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First of all Java strings are encoded in a modified version of UTF-8 that uses 2 bytes per character. That is the char datatype is equivalent to an unsigned short.
Second what exactly do you mean by double byte? Whether a character ends up encoded in two bytes or not depends on the encoding used (UTF-8, UTF-16 (both unicode), BIG5, GB2312 (both chinese), iso-8859-1(Latin-1), ASCII, etc...). This means that there are no "double byte characters" there are only "double byte characters when encoded in <your encoding>".
Where does your string come from? What encoding are you using to read the string in the first place? Are you sure you are creating the string using the right encoding?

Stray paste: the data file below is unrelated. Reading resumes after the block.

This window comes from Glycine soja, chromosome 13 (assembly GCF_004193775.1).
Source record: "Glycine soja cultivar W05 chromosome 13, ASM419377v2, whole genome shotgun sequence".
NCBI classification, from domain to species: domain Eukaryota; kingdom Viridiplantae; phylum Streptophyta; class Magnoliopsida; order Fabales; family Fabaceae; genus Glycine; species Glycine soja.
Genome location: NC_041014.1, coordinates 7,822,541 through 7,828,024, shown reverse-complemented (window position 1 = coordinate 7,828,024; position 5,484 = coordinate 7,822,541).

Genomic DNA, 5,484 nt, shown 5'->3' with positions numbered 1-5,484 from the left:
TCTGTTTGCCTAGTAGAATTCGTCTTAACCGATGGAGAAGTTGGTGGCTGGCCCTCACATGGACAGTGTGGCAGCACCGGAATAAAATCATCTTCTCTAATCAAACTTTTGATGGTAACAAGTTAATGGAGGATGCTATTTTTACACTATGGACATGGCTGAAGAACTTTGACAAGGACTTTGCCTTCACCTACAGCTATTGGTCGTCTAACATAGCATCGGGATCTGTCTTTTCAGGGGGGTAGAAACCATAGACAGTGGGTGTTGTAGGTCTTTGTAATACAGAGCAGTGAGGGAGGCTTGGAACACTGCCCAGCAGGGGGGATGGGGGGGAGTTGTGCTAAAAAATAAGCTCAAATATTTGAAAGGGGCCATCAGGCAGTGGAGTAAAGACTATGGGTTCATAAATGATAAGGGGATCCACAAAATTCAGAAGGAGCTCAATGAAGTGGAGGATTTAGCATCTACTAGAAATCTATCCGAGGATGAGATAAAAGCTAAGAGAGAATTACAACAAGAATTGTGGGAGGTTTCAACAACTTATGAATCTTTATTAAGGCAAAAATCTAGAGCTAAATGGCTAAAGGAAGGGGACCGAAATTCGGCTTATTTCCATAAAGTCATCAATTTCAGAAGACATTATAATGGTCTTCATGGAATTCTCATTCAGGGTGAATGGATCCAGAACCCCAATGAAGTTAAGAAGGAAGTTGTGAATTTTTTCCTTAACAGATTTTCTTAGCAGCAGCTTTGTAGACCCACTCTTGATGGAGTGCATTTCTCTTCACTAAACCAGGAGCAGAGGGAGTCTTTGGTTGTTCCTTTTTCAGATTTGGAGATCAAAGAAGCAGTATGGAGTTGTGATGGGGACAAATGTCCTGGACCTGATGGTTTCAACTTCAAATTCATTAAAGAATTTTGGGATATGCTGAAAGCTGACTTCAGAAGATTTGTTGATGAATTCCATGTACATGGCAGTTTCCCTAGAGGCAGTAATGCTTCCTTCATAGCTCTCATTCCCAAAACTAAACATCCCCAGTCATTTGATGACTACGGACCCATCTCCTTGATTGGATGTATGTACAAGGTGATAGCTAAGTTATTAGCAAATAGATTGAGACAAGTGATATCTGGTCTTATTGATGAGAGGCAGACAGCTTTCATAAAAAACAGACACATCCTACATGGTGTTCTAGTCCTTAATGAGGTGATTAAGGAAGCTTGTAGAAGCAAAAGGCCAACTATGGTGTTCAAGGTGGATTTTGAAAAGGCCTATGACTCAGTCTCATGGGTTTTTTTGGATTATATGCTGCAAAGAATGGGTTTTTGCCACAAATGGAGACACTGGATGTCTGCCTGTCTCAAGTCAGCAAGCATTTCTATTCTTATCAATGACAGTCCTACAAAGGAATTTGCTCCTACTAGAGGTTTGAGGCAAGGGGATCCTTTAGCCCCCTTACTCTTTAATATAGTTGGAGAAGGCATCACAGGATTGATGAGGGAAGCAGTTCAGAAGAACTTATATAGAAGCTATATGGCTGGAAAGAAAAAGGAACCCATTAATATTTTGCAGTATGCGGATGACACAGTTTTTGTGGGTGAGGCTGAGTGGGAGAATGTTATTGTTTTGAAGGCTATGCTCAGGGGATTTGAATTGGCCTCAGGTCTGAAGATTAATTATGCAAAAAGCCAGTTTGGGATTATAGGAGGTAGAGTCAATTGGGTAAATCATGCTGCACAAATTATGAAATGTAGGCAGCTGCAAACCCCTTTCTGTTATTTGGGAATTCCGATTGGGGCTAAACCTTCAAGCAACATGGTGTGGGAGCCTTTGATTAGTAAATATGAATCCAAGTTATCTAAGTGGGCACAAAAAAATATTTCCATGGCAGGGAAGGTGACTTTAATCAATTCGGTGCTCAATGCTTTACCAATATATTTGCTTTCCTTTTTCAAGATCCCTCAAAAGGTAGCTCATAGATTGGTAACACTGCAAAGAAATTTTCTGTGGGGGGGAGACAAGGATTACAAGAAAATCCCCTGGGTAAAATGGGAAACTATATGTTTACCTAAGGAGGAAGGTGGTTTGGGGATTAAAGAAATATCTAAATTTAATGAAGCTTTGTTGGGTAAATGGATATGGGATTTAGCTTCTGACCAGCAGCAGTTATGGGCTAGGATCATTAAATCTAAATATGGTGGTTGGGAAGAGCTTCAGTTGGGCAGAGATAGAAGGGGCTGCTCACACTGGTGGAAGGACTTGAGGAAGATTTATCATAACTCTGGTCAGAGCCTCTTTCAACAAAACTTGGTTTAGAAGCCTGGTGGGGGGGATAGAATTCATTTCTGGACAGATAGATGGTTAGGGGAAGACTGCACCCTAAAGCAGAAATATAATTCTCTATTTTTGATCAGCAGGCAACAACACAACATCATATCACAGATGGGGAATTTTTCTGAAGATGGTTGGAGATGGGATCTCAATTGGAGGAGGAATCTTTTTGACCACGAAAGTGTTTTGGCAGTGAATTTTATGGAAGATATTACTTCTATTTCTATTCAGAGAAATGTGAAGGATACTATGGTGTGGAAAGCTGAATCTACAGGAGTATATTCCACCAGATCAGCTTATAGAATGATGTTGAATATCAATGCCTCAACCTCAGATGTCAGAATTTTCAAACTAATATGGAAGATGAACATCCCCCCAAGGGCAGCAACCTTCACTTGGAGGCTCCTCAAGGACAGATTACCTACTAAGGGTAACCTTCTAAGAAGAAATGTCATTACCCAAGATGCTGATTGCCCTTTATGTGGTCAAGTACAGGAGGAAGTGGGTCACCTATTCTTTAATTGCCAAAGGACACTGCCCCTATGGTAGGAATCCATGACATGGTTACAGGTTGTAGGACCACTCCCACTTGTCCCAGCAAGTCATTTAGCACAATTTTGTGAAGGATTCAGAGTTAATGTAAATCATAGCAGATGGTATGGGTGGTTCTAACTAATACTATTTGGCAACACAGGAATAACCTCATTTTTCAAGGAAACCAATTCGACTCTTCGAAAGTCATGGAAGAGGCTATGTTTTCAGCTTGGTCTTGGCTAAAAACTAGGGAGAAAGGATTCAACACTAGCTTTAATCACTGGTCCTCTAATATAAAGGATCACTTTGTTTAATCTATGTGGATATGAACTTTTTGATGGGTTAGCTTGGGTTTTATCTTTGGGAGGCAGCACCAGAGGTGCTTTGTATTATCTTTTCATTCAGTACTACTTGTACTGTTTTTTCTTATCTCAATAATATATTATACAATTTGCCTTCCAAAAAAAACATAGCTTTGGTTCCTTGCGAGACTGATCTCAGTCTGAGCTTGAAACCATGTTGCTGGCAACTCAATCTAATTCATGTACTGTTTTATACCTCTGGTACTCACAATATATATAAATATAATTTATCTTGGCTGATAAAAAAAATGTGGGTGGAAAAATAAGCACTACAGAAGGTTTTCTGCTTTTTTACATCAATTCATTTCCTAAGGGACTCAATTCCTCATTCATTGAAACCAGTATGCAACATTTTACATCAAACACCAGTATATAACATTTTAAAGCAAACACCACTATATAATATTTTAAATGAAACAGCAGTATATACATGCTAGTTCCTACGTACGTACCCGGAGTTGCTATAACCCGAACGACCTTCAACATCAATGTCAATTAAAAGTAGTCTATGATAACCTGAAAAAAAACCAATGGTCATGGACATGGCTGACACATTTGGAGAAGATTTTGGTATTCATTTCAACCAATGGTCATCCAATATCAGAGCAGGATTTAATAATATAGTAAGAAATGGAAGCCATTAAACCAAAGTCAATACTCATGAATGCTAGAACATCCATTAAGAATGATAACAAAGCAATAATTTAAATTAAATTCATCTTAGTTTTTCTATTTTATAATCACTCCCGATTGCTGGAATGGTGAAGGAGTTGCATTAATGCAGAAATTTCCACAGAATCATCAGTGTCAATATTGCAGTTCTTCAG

You may also want to google for the file.encoding system property. It seems that the command line arguments are not passed correctly to your program, setting the file.encoding system property to the encoding in which your characters are might help. Examples of non-unicode encodings that contain japanese characters would be Shift JIS and ISO-2022.
npiguet wrote:Actually, they're encoded in UTF-16, but that's irrelevant. As you said, this looks like a problem with the encodings of the input and output.
First of all Java strings are encoded in a modified version of UTF-8 that uses 2 bytes per character.